Obesity Epidemic – How did we get here?


Last week I read an article that stated currently in the UK 62%  of the adult population is overweight/obese.  Just think about that for a moment.  62%.

That isn’t a few.  It means that there are more fat people than there are of a healthy weight.  Just recently we’ve seen the likes of Jamie Oliver and Hugh Fernley-Whittingstall embark on campaigns to highlight this problem.  Not that the problem needs highlighting.  You can see it every time you step outside of your front door.  So how did we get here and how do we solve it?

There are so many reasons that we’ve all got fatter, below are a few of the common reasons that professionals think we’ve become bigger.

  • Sedentary lifestyles.  Most people these days have a car at their disposal.  We don’t walk and we certainly don’t cart heavy shopping bags around like we used to.  We also like to plonk ourselves in front of televisions and computers.
  • Increased availability of food.  There is some kind of takeaway food outlet on nearly every street these days.  We have access to more convenience food in supermarkets than we ever have before.
  • Decreased knowledge about food and nutrition.  50 years ago Home Economics was taught widely in schools.  It taught basic cooking skills, how to put together a nutritionally sound meal.  I know from my own secondary school children that these things are not taught anymore.  If they are lucky they can construct a fruit kebab or cook a sausage roll.
  • Change in society norms.  In this day and age,  both adults in the house have to work.  That means that unfortunately in a lot of households there just isn’t time to cook a meal from scratch with fresh ingredients.
  • Acceptance.  It’s acceptable to be overweight these days.  Years ago society associated being overweight as lacking in intelligence and being of a lower class.   However, these days obesity isn’t confined to those with perceived low-income or low intelligence.
  • We are all so much more stressed than we once were.  Our pace of life has increased exponentially in the last 50 years or so.  It’s well-known that stress is a key factor in weight gain.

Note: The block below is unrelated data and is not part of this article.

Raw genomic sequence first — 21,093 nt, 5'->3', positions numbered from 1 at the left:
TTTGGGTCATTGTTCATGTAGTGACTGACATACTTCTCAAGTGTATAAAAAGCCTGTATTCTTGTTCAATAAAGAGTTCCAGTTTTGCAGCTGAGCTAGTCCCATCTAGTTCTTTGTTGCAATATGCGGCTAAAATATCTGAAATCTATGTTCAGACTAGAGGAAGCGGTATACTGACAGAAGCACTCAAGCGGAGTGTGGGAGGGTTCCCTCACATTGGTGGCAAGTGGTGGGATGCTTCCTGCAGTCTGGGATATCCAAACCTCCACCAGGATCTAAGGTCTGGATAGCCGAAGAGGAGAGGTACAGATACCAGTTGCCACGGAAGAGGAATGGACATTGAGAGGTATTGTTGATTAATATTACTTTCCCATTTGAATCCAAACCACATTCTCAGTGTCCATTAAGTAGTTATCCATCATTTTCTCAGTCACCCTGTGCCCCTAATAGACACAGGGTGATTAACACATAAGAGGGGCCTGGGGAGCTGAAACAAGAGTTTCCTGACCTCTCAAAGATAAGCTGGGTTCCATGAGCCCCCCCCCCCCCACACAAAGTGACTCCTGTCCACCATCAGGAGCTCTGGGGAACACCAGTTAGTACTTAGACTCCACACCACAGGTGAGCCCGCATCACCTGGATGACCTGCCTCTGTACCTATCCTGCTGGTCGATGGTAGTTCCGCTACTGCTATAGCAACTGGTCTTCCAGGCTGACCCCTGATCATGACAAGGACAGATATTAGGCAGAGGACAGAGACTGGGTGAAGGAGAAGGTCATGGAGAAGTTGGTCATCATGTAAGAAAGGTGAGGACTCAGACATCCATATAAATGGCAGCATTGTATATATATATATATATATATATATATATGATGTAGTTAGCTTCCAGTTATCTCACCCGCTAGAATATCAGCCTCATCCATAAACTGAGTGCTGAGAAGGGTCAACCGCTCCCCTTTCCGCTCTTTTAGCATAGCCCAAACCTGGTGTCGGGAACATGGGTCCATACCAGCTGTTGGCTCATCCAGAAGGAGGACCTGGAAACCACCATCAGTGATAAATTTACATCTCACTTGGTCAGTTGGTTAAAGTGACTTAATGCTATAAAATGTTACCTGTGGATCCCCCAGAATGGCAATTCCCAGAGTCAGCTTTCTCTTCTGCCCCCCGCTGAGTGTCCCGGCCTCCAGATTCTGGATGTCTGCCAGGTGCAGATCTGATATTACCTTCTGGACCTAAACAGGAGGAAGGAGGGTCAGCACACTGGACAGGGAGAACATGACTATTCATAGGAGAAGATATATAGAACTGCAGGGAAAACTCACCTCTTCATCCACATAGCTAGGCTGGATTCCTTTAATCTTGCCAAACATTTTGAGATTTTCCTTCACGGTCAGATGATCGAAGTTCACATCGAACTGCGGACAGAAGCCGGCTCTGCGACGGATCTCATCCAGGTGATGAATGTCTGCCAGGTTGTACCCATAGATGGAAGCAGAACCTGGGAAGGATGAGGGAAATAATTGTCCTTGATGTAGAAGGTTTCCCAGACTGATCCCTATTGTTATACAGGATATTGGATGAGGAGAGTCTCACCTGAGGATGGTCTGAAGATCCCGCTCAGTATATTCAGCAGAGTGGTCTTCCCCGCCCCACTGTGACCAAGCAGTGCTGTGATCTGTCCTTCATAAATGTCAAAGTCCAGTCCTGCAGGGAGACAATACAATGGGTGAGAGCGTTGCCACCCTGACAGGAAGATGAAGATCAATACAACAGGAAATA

• Poor sleep.  Given that we are all so stressed and living life at 100 miles an hour, it’s understandable that more people than ever are all suffering insomnia and sleep associated disorders.  Not having good sleep can also lead to weight gain.
  • Medication.  Certain medications can lead to weight gain, in particular some anti-depressants.  Which we are all taking because we are over working, under paid and not sleeping!

So how do we solve our obesity epidemic?  It’s not an easy one for sure!

Rarely a day goes by where a new iniative is announced by the Government or a charity to tackle weight loss in the UK.  In 2013, A LOT of doctors got together and issued a “prescription” that would go someway to addressing the obesity levels.  These included the traffic light system on food packaging, tax on sugar, a ban on advertising unhealthy foods before 9pm and various schools initiatives. Some of these have been introduced but most others are still a bone of contention.  Mainly driven by the fact that there is a lot of money in junk food and some people don’t want to let go of that.  When I was a child you couldn’t just eat a handful of Cornflakes from the packet, it w as like eating sawdust.  You absolutely had to put milk and a sprinkle of sugar on them to make them palatable.  Now they taste more like the Frosties from the 70’s!  So unfortunately whilst there is still money to be made in junk food, a lot of manufacturers will not get on board.

To me it seems that education at ground level is the key.  Educating our young about food, from cooking to portion control.  We need to stop preaching at people.  We need to motivate and inspire, we need to help those who need support to lose weight.  Open up Mental Health services, although I know they are already stretched to breaking point.  We need a 360 view on this problem and we need to give people options.  Of course I’m not an expert, but I am an overweight person.  The problem is that people hear the word diet and instantly think of deprivation and hunger.  We need to teach everything in moderation. With anything in life if you tell someone to do something they are more than likely to do the exact opposite.  It doesn’t help with processed and lower quality foods being so much cheaper.  I realise it’s not as simple as making fresh food cheaper, it’s hard enough for our farmers these days.

Today’s government seem to be focused on rail roading people into making the right choices, but what if you can’t afford the right choices?  Our whole food system is broken, and until we tackle it from the top down I can’t see much changing in the future.

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